Over the last 30 years, Joe has served as an arbitrator in numerous cases, both as the single arbitrator and as a member of a three-member tribunal. These have included a dispute under a restaurant supply agreement, claims against an insurance company seeking reimbursement for medical services, and lawyer-client fee disputes.

Most notably, he was a member of an arbitration tribunal in an international arbitration administered by the International Centre for Dispute Resolution, the international branch of the American Arbitration Association. Together with a New York lawyer and a retired federal judge, he heard and decided a complex commercial dispute in which a licensee made 16 separate claims under state and federal law. Hearings were held in Boston over a three-week period during which 20 witnesses (including several experts) testified, and the parties submitted over 1200 exhibits and over 500 pages of briefs.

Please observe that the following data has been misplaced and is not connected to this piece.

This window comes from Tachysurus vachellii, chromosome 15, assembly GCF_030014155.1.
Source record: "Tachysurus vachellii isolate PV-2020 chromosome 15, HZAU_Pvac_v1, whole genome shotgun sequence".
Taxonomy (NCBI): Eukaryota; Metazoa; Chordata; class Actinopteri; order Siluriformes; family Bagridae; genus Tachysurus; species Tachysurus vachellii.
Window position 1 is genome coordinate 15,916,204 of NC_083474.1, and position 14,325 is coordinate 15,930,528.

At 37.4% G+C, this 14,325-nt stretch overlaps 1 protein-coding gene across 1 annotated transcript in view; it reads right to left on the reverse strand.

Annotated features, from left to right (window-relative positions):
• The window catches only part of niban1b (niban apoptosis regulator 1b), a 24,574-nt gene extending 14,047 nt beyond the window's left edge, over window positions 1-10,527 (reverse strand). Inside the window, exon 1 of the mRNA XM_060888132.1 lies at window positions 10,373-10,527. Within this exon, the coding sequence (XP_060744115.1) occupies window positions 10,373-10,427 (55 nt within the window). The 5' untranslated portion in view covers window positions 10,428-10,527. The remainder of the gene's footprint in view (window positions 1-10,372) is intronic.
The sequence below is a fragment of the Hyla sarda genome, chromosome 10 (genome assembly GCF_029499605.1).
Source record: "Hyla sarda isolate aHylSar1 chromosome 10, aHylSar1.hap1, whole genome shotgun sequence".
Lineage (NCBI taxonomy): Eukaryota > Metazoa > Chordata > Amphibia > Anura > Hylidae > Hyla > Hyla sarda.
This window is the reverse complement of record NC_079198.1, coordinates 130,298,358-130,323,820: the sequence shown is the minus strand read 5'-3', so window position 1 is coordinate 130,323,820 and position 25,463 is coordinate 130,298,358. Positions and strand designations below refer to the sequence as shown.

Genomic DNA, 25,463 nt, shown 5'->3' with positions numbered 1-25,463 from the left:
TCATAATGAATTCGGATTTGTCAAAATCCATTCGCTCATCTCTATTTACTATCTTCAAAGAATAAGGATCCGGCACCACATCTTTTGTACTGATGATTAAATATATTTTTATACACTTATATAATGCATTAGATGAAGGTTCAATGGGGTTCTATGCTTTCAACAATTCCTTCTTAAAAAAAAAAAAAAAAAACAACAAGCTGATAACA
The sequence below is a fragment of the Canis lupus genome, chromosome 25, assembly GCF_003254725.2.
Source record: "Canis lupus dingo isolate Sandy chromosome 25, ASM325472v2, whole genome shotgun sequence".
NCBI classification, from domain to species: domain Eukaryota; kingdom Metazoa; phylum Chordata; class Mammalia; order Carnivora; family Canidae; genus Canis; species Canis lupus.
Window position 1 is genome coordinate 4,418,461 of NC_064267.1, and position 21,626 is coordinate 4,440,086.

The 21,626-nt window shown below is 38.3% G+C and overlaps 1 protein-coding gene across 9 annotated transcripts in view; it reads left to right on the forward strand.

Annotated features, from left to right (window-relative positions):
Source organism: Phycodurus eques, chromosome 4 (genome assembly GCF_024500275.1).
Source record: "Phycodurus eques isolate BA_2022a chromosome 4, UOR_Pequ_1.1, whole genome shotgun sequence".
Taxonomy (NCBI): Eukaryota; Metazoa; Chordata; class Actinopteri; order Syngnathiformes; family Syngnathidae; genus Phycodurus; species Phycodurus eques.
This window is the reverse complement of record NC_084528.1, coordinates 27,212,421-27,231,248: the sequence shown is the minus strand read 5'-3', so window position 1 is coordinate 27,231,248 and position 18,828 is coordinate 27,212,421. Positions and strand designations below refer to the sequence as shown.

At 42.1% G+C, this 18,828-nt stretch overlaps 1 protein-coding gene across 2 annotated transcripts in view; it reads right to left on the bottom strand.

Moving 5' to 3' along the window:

Examples of other recent cases in which Joe has served as an arbitrator include the following:

  • As the party-appointed arbitrator, he is currently (Spring 2020) serving as the sole arbitrator in a dispute arising out of the purchase and sale of a healthcare facility where the parties disagree about how the final purchase price is calculated under a post-closing accounts receivable reconciliation accounting.
  • Dispute regarding obligations of major Boston law firm to four of its partners departing to join another firm;
  • Breach of contract and fiduciary duty claims involving interpretation of agreement regarding ownership of company, division of profits, claim for commissions, fiduciary duty claims, allocation of expenses, and related issues;
  • Claim of commission in connection with $83 million corporate acquisition;
  • Contract claims between a municipality and a manufacturer involving water supply and waste treatment.

Joe is a member of the American Arbitration Association’s Commercial Litigation and Consumer Litigation panels.

“When will mankind be convinced and agree to settle their difficulties by arbitration?”

Benjamin Franklin